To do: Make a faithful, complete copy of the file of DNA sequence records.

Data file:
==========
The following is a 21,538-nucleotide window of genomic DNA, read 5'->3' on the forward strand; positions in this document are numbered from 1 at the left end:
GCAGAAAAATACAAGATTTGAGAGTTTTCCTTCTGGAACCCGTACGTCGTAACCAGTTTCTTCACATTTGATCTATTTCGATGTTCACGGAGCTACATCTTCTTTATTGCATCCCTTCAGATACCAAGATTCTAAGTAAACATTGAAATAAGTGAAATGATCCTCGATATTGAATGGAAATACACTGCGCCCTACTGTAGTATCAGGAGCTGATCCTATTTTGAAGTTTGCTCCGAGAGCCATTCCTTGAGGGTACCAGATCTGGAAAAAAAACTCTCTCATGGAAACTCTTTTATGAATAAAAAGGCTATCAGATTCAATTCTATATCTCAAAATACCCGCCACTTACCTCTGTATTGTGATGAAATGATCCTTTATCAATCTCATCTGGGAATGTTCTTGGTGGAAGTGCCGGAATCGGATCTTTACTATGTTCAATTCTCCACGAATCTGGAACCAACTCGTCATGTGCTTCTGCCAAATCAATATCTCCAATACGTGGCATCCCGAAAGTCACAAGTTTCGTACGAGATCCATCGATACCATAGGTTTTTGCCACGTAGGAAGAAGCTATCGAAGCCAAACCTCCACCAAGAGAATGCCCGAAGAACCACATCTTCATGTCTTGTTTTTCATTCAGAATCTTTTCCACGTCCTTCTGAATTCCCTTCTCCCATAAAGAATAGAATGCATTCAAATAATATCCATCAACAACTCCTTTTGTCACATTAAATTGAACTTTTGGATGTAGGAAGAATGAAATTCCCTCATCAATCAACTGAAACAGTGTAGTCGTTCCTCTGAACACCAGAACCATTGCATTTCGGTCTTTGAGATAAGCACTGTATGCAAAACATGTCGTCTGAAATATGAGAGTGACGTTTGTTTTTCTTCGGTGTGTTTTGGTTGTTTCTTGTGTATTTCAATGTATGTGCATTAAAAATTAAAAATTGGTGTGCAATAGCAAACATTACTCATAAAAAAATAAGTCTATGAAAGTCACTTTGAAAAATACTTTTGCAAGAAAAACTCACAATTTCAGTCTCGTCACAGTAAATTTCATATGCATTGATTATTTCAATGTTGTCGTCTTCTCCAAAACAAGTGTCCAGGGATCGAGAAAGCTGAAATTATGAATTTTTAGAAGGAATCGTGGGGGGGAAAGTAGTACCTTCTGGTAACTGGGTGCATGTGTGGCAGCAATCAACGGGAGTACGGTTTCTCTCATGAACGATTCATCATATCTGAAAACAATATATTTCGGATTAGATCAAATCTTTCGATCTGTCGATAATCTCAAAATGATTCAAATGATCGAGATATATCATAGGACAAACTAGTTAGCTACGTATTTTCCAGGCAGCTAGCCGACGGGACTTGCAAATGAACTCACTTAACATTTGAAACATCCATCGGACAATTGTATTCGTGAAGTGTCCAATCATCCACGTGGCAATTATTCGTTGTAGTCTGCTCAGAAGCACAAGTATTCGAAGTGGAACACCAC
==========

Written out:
The following is a 21,538-nucleotide window of genomic DNA, read 5'->3' on the forward strand; positions in this document are numbered from 1 at the left end:
GCAGAAAAATACAAGATTTGAGAGTTTTCCTTCTGGAACCCGTACGTCGTAACCAGTTTCTTCACATTTGATCTATTTCGATGTTCACGGAGCTACATCTTCTTTATTGCATCCCTTCAGATACCAAGATTCTAAGTAAACATTGAAATAAGTGAAATGATCCTCGATATTGAATGGAAATACACTGCGCCCTACTGTAGTATCAGGAGCTGATCCTATTTTGAAGTTTGCTCCGAGAGCCATTCCTTGAGGGTACCAGATCTGGAAAAAAAACTCTCTCATGGAAACTCTTTTATGAATAAAAAGGCTATCAGATTCAATTCTATATCTCAAAATACCCGCCACTTACCTCTGTATTGTGATGAAATGATCCTTTATCAATCTCATCTGGGAATGTTCTTGGTGGAAGTGCCGGAATCGGATCTTTACTATGTTCAATTCTCCACGAATCTGGAACCAACTCGTCATGTGCTTCTGCCAAATCAATATCTCCAATACGTGGCATCCCGAAAGTCACAAGTTTCGTACGAGATCCATCGATACCATAGGTTTTTGCCACGTAGGAAGAAGCTATCGAAGCCAAACCTCCACCAAGAGAATGCCCGAAGAACCACATCTTCATGTCTTGTTTTTCATTCAGAATCTTTTCCACGTCCTTCTGAATTCCCTTCTCCCATAAAGAATAGAATGCATTCAAATAATATCCATCAACAACTCCTTTTGTCACATTAAATTGAACTTTTGGATGTAGGAAGAATGAAATTCCCTCATCAATCAACTGAAACAGTGTAGTCGTTCCTCTGAACACCAGAACCATTGCATTTCGGTCTTTGAGATAAGCACTGTATGCAAAACATGTCGTCTGAAATATGAGAGTGACGTTTGTTTTTCTTCGGTGTGTTTTGGTTGTTTCTTGTGTATTTCAATGTATGTGCATTAAAAATTAAAAATTGGTGTGCAATAGCAAACATTACTCATAAAAAAATAAGTCTATGAAAGTCACTTTGAAAAATACTTTTGCAAGAAAAACTCACAATTTCAGTCTCGTCACAGTAAATTTCATATGCATTGATTATTTCAATGTTGTCGTCTTCTCCAAAACAAGTGTCCAGGGATCGAGAAAGCTGAAATTATGAATTTTTAGAAGGAATCGTGGGGGGGAAAGTAGTACCTTCTGGTAACTGGGTGCATGTGTGGCAGCAATCAACGGGAGTACGGTTTCTCTCATGAACGATTCATCATATCTGAAAACAATATATTTCGGATTAGATCAAATCTTTCGATCTGTCGATAATCTCAAAATGATTCAAATGATCGAGATATATCATAGGACAAACTAGTTAGCTACGTATTTTCCAGGCAGCTAGCCGACGGGACTTGCAAATGAACTCACTTAACATTTGAAACATCCATCGGACAATTGTATTCGTGAAGTGTCCAATCATCCACGTGGCAATTATTCGTTGTAGTCTGCTCAGAAGCACAAGTATTCGAAGTGGAACACCAC